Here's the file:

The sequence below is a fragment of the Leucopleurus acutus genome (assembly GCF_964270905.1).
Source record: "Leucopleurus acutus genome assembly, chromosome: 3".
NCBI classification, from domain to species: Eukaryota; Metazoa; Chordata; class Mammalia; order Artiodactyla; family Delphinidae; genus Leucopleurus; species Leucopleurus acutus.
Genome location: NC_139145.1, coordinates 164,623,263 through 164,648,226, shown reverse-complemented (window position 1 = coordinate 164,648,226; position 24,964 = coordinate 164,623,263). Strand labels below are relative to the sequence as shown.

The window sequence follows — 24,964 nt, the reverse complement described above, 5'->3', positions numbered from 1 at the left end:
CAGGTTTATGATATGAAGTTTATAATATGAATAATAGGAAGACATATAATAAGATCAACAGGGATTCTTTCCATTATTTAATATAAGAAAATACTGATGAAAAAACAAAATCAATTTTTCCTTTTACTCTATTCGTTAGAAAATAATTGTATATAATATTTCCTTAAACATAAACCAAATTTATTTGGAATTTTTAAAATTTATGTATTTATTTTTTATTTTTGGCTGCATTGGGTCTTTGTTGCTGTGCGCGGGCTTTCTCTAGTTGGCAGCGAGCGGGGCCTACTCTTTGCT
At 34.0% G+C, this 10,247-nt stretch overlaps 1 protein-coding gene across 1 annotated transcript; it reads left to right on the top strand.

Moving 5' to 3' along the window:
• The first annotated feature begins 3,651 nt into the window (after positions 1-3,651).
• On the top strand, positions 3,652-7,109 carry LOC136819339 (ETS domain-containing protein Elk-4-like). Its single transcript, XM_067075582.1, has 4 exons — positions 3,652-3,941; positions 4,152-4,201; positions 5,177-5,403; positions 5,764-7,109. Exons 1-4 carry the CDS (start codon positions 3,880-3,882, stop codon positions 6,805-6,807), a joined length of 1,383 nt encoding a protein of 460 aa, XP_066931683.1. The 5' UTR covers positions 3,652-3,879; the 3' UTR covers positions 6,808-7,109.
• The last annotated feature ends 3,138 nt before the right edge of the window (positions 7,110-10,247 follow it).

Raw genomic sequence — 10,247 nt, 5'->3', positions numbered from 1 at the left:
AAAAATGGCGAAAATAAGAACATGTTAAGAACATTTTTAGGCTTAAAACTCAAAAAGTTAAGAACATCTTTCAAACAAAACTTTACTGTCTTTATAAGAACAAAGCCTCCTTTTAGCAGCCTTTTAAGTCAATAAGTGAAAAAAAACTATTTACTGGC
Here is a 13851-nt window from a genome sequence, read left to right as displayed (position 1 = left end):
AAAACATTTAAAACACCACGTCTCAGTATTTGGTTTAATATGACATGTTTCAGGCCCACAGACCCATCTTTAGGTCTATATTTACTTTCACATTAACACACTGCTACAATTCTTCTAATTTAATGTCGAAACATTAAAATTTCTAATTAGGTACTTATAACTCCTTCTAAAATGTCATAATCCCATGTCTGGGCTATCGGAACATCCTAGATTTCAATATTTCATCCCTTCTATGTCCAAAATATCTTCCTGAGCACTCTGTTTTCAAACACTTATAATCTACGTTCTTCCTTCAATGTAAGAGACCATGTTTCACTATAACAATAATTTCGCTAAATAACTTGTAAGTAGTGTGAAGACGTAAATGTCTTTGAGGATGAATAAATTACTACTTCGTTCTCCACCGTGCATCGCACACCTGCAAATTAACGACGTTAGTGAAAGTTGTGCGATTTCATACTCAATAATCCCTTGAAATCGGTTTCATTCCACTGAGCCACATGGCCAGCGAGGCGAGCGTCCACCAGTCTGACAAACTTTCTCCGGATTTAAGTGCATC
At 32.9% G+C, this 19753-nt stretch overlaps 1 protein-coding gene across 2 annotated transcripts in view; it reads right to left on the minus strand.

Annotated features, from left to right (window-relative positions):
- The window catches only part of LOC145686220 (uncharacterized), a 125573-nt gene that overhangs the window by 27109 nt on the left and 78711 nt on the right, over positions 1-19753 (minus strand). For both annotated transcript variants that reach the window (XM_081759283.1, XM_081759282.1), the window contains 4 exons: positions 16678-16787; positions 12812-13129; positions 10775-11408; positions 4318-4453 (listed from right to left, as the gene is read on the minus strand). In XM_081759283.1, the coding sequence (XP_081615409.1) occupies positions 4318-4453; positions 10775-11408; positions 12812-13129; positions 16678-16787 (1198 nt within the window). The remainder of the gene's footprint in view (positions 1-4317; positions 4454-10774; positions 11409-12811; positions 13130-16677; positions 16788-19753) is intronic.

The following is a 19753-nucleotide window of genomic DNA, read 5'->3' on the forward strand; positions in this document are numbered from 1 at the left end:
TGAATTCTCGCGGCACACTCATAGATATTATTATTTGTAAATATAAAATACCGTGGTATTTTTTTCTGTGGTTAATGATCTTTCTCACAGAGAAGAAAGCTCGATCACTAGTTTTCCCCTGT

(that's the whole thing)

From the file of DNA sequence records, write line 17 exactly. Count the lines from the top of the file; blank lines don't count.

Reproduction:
Annotated features, from left to right (window-relative positions):